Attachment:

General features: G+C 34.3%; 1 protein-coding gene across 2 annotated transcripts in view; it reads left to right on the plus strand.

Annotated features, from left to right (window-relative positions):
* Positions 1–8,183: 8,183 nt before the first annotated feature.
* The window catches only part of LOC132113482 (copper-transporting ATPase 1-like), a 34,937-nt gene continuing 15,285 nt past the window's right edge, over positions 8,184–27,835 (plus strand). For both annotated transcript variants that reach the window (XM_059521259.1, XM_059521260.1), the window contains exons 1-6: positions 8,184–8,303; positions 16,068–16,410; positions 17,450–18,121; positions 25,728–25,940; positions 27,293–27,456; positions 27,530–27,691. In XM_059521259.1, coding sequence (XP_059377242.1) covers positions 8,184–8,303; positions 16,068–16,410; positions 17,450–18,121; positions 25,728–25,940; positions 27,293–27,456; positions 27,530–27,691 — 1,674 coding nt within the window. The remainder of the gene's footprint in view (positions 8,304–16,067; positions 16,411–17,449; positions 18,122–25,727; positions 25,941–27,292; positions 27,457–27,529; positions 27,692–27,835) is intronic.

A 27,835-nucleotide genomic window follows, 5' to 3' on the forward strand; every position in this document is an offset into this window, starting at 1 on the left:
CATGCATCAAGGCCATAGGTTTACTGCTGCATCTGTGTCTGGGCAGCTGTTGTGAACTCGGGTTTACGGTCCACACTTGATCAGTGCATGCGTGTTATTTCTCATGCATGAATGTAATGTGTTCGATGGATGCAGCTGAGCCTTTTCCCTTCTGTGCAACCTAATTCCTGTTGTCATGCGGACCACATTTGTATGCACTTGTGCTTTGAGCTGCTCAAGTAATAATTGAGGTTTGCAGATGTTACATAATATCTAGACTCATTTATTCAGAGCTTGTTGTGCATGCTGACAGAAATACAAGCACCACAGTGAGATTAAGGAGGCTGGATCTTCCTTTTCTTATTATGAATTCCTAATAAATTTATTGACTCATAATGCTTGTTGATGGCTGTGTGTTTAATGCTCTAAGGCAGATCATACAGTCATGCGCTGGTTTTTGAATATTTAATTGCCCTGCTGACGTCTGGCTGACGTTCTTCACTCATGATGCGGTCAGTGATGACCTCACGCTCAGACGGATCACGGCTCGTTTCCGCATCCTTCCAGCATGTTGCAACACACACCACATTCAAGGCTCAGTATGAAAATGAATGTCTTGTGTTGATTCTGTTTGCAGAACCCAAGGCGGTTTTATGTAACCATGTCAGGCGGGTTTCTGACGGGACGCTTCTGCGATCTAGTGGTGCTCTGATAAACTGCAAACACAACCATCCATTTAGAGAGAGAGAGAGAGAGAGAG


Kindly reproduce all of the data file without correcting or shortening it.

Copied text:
General features: G+C 34.3%; 1 protein-coding gene across 2 annotated transcripts in view; it reads left to right on the plus strand.

Annotated features, from left to right (window-relative positions):
* Positions 1–8,183: 8,183 nt before the first annotated feature.
* The window catches only part of LOC132113482 (copper-transporting ATPase 1-like), a 34,937-nt gene continuing 15,285 nt past the window's right edge, over positions 8,184–27,835 (plus strand). For both annotated transcript variants that reach the window (XM_059521259.1, XM_059521260.1), the window contains exons 1-6: positions 8,184–8,303; positions 16,068–16,410; positions 17,450–18,121; positions 25,728–25,940; positions 27,293–27,456; positions 27,530–27,691. In XM_059521259.1, coding sequence (XP_059377242.1) covers positions 8,184–8,303; positions 16,068–16,410; positions 17,450–18,121; positions 25,728–25,940; positions 27,293–27,456; positions 27,530–27,691 — 1,674 coding nt within the window. The remainder of the gene's footprint in view (positions 8,304–16,067; positions 16,411–17,449; positions 18,122–25,727; positions 25,941–27,292; positions 27,457–27,529; positions 27,692–27,835) is intronic.

A 27,835-nucleotide genomic window follows, 5' to 3' on the forward strand; every position in this document is an offset into this window, starting at 1 on the left:
CATGCATCAAGGCCATAGGTTTACTGCTGCATCTGTGTCTGGGCAGCTGTTGTGAACTCGGGTTTACGGTCCACACTTGATCAGTGCATGCGTGTTATTTCTCATGCATGAATGTAATGTGTTCGATGGATGCAGCTGAGCCTTTTCCCTTCTGTGCAACCTAATTCCTGTTGTCATGCGGACCACATTTGTATGCACTTGTGCTTTGAGCTGCTCAAGTAATAATTGAGGTTTGCAGATGTTACATAATATCTAGACTCATTTATTCAGAGCTTGTTGTGCATGCTGACAGAAATACAAGCACCACAGTGAGATTAAGGAGGCTGGATCTTCCTTTTCTTATTATGAATTCCTAATAAATTTATTGACTCATAATGCTTGTTGATGGCTGTGTGTTTAATGCTCTAAGGCAGATCATACAGTCATGCGCTGGTTTTTGAATATTTAATTGCCCTGCTGACGTCTGGCTGACGTTCTTCACTCATGATGCGGTCAGTGATGACCTCACGCTCAGACGGATCACGGCTCGTTTCCGCATCCTTCCAGCATGTTGCAACACACACCACATTCAAGGCTCAGTATGAAAATGAATGTCTTGTGTTGATTCTGTTTGCAGAACCCAAGGCGGTTTTATGTAACCATGTCAGGCGGGTTTCTGACGGGACGCTTCTGCGATCTAGTGGTGCTCTGATAAACTGCAAACACAACCATCCATTTAGAGAGAGAGAGAGAGAGAGAG